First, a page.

6. The defendants' failure to secure batch certification or release therefrom, as required by 21 U.S.C. § 357[12] for Mucorhicin which is represented and purports to be an antibiotic drug, renders the drug misbranded under 21 U.S.C. § 352(l).[13]

7. The actions of defendants in distributing Mucorhicin in interstate commerce without batch certification or release therefrom as aforesaid, is a violation of 21 U.S.C. § 331(a).[14]

8. Mucorhicin, when caused to be introduced and delivered for introduction into interstate commerce, is adulterated within the meaning of 21 U.S.C. § 351 (a) (2) (B).[15]

9. The actions of defendants in distributing Mucorhicin, which is adulterated within the meaning of 21 U.S.C. § 351(a) (2) (B),[16] in interstate commerce is a violation of 21 U.S.C. § 331(a).[17]

10. The defendants violate 21 U.S.C. § 331(p)[18] in that they have failed to register as producers of drugs as required by 21 U.S.C. § 360.[19]

11. Mucorhicin is misbranded within the meaning of 21 U.S.C. § 352(o)[20] in that it is a drug which was manufactured, prepared, propagated, compounded and processed in an establishment not duly registered under 21 U.S.C. § 360.[21]

12. The actions of defendants in making interstate shipments of Mucorhicin, which is misbranded within the meaning of 21 U.S.C. § 352(o)[22] is a violation of 21 U.S.C. § 331(a).[23]

13. The evidence produced at the hearing of this matter supports the *383 necessity for issuance of a preliminary injunction.

14. The shipment of Mucorhicin in interstate commerce is productive of results which cause irreparable public harm.

15. The violation of Congressional directions relating to New Drugs will support the issuance of a preliminary injunction.

 
OPINION

On May 15, 1950, in compliance with Pennsylvania law requiring certification of those doing business under a Fictitious Name, Philip Drosnes certified that he was the person owning and interested in the business known as Drosnes-Lazenby, that the business was the "research, development, and manufacture of biologically processed foods", and that it was to be carried on at 4774 Liberty Avenue, Pittsburgh 24, Pennsylvania. Registration was also had with the Secretary of the Commonwealth pursuant to Pennsylvania law. Since that time Philip L. Drosnes, Lillian M. Lazenby, Joseph W. Wilson, M.D., and Geraldine M. Maiden have been associated with the business.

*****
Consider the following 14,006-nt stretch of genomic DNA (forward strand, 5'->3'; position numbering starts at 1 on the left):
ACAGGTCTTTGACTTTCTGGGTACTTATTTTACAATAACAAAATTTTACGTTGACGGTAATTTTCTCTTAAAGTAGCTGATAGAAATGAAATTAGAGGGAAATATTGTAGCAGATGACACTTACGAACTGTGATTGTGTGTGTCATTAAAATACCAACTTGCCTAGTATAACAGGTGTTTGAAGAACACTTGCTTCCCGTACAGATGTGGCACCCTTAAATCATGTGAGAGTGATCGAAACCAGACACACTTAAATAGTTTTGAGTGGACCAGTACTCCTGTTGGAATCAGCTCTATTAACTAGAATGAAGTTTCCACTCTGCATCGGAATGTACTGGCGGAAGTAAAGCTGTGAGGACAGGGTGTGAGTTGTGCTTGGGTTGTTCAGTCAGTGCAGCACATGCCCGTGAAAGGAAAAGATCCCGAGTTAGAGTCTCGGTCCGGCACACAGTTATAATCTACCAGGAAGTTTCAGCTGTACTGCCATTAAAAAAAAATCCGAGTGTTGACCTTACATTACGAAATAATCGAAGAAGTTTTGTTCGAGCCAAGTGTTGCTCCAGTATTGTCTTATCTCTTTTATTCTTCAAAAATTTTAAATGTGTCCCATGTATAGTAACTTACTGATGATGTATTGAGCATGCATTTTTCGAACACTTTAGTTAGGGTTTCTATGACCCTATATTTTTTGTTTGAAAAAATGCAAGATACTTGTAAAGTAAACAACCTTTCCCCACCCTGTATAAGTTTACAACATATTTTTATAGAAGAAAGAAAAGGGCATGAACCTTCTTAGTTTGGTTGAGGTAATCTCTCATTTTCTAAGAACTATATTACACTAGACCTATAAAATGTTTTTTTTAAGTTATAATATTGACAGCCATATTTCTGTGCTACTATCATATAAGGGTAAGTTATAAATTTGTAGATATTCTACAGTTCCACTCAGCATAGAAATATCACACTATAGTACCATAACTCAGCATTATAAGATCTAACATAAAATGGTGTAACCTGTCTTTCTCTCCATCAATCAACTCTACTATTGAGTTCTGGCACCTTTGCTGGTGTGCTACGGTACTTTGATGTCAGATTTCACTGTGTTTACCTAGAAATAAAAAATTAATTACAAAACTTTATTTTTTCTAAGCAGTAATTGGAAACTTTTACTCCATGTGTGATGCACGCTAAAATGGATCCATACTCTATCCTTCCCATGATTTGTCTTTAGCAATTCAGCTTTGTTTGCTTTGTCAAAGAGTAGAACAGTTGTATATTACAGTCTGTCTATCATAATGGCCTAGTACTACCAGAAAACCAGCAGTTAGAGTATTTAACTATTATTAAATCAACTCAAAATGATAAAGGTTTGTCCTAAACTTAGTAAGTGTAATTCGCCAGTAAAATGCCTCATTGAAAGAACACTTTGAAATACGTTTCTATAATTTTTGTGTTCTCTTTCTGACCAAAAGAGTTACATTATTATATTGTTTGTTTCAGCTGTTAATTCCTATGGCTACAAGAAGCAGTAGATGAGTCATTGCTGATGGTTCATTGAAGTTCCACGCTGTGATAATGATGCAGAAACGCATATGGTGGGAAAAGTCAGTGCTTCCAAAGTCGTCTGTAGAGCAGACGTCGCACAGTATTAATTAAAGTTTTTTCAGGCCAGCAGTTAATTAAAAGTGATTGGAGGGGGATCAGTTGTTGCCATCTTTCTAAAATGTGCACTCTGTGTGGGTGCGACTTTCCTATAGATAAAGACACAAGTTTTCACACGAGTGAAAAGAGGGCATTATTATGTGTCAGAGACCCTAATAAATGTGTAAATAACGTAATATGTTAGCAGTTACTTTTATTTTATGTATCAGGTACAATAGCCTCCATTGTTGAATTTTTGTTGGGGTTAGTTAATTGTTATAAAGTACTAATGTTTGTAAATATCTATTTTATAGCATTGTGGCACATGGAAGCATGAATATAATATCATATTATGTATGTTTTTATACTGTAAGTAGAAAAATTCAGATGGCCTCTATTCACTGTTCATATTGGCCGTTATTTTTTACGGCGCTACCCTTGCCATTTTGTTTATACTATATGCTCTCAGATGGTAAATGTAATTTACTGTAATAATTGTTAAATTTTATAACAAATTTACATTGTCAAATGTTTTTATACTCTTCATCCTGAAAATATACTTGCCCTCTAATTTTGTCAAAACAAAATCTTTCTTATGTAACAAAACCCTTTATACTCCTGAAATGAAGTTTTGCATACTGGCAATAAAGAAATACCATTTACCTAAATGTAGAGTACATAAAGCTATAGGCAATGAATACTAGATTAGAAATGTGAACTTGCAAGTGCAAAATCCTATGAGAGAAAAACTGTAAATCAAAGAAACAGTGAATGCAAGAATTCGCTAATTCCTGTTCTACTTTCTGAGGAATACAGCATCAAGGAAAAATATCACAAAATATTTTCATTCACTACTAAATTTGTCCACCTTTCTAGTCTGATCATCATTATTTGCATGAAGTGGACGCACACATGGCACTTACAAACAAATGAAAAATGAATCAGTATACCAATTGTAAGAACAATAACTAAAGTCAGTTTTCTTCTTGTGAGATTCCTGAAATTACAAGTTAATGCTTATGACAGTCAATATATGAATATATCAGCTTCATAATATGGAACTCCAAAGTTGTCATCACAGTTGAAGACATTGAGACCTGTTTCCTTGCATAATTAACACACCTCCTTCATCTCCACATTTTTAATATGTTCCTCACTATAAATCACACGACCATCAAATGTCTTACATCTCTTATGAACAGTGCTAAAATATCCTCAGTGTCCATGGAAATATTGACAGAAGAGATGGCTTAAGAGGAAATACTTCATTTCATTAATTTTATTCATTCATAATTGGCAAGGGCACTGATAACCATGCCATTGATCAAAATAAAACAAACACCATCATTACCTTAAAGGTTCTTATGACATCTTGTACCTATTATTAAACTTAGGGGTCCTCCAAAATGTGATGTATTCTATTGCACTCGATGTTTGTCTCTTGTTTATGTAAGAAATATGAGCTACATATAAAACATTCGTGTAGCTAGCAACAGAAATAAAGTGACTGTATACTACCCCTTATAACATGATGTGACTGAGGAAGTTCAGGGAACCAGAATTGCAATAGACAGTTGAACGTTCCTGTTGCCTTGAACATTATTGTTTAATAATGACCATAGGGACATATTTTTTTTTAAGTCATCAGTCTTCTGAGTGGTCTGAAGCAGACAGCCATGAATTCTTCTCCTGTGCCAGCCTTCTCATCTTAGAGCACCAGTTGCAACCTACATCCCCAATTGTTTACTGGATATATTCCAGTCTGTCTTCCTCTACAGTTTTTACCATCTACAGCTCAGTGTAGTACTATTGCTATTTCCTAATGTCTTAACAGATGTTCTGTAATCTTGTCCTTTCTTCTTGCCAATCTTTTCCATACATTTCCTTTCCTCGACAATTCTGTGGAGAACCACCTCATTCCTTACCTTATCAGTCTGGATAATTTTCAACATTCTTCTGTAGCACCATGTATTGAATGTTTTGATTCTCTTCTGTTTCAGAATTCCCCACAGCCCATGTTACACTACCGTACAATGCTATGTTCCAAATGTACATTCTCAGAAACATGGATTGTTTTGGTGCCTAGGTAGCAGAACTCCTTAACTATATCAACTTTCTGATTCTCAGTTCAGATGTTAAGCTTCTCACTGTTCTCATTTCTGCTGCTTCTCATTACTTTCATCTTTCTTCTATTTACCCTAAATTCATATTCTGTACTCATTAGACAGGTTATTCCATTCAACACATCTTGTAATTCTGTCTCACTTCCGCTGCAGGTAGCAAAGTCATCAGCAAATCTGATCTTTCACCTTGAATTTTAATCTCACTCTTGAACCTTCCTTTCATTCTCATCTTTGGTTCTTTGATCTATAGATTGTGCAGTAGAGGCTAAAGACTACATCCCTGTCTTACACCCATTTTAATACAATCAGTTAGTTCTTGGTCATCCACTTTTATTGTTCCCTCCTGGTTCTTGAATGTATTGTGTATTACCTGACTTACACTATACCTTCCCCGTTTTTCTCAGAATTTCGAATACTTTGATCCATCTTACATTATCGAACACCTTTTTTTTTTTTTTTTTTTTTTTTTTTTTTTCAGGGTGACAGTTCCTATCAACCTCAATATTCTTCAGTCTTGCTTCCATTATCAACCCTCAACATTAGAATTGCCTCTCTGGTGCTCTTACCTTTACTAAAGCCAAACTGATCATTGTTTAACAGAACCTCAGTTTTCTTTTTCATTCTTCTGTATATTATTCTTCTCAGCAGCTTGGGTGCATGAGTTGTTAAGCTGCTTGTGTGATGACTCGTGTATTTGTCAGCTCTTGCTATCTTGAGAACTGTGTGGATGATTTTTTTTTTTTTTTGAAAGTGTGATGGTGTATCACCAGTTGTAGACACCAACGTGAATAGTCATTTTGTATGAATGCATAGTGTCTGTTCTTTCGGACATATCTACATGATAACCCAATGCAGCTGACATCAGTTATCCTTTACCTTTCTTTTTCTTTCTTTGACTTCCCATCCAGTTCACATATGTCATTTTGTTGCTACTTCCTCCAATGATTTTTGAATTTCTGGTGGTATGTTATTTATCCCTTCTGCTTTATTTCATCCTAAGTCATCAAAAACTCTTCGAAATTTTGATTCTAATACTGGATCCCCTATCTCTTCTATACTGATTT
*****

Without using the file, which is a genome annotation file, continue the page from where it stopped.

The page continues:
The business was noted primarily, if not exclusively, for its production and promotion of Mucorhicin. This product results from the use of wheat basically with salt and yeast by fermentation, molding and aging. A liquid is eventually obtained, bottled and dispensed as Mucorhicin.

Prior to the institution of this cause of action, the defendants maintained two places where the business was carried on: one, at Jamestown, Pennsylvania, and two, at 4774 Liberty Avenue, Pittsburgh, Pennsylvania.

During these past years, much varied printed matter was distributed throughout the United States designating Mucorhicin for use by persons suffering with diseases and particularly cancer, and more particularly terminal cases of cancer. The distribution became widespread and many testimonials of its benefits for relief from disease were forthcoming. The defendants attempted to get aid from the American Cancer Society and from the Government but were never successful.

In October 1963, a corporation, Nutrition Service, Inc., was formed and the various recipients of the printed matter were told to destroy these because of the creation of the corporation.

The plaintiff contends that Mucorhicin is a drug. The defendants' primary defense is that it is not a drug but rather a food product. They say in their Memorandum of Law at page 1:

 
"The action of the plaintiff in the within matter is predicated upon the proposition that the subject material `Mucorhicin' is a `drug', whereas, it is the contention of the corporate defendant and the individual defendants connected therewith, that the subject matter is not a `drug', but is and was at the time of institution of this suit, a food product of biologically processed whole wheat grain and is sold and distributed for special dietary purposes through licensed members of the healing arts for special dietary uses."

Is this product identified by the name "Mucorhicin" a drug or a food product?

The plaintiff has presented evidence that:

1. During the past years, Mucorhicin was introduced and distributed through the means of printed matter supports such as communications in the form of letters, circulars, reprints of publications, directions to would-be purchasers and the like;